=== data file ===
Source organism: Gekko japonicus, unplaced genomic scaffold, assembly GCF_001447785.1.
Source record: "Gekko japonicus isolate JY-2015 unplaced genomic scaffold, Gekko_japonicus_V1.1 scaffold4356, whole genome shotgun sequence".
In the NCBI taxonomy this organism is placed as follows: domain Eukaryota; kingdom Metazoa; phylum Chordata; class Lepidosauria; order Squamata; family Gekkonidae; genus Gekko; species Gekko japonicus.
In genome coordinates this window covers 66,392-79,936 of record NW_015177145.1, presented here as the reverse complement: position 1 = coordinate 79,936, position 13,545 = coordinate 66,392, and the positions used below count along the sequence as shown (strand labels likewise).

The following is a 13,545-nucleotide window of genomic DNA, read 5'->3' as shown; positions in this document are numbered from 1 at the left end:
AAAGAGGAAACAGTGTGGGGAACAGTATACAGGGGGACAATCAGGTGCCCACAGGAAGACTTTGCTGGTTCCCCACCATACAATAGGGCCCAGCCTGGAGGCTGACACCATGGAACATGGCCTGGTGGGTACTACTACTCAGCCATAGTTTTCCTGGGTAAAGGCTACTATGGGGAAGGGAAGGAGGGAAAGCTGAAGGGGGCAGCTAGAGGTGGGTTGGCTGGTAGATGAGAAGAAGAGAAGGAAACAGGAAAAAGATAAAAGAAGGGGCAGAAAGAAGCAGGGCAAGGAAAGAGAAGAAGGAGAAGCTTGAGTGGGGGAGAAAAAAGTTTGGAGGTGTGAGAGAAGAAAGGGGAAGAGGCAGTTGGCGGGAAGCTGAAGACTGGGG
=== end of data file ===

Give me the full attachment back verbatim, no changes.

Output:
Source organism: Gekko japonicus, unplaced genomic scaffold, assembly GCF_001447785.1.
Source record: "Gekko japonicus isolate JY-2015 unplaced genomic scaffold, Gekko_japonicus_V1.1 scaffold4356, whole genome shotgun sequence".
In the NCBI taxonomy this organism is placed as follows: domain Eukaryota; kingdom Metazoa; phylum Chordata; class Lepidosauria; order Squamata; family Gekkonidae; genus Gekko; species Gekko japonicus.
In genome coordinates this window covers 66,392-79,936 of record NW_015177145.1, presented here as the reverse complement: position 1 = coordinate 79,936, position 13,545 = coordinate 66,392, and the positions used below count along the sequence as shown (strand labels likewise).

The following is a 13,545-nucleotide window of genomic DNA, read 5'->3' as shown; positions in this document are numbered from 1 at the left end:
AAAGAGGAAACAGTGTGGGGAACAGTATACAGGGGGACAATCAGGTGCCCACAGGAAGACTTTGCTGGTTCCCCACCATACAATAGGGCCCAGCCTGGAGGCTGACACCATGGAACATGGCCTGGTGGGTACTACTACTCAGCCATAGTTTTCCTGGGTAAAGGCTACTATGGGGAAGGGAAGGAGGGAAAGCTGAAGGGGGCAGCTAGAGGTGGGTTGGCTGGTAGATGAGAAGAAGAGAAGGAAACAGGAAAAAGATAAAAGAAGGGGCAGAAAGAAGCAGGGCAAGGAAAGAGAAGAAGGAGAAGCTTGAGTGGGGGAGAAAAAAGTTTGGAGGTGTGAGAGAAGAAAGGGGAAGAGGCAGTTGGCGGGAAGCTGAAGACTGGGG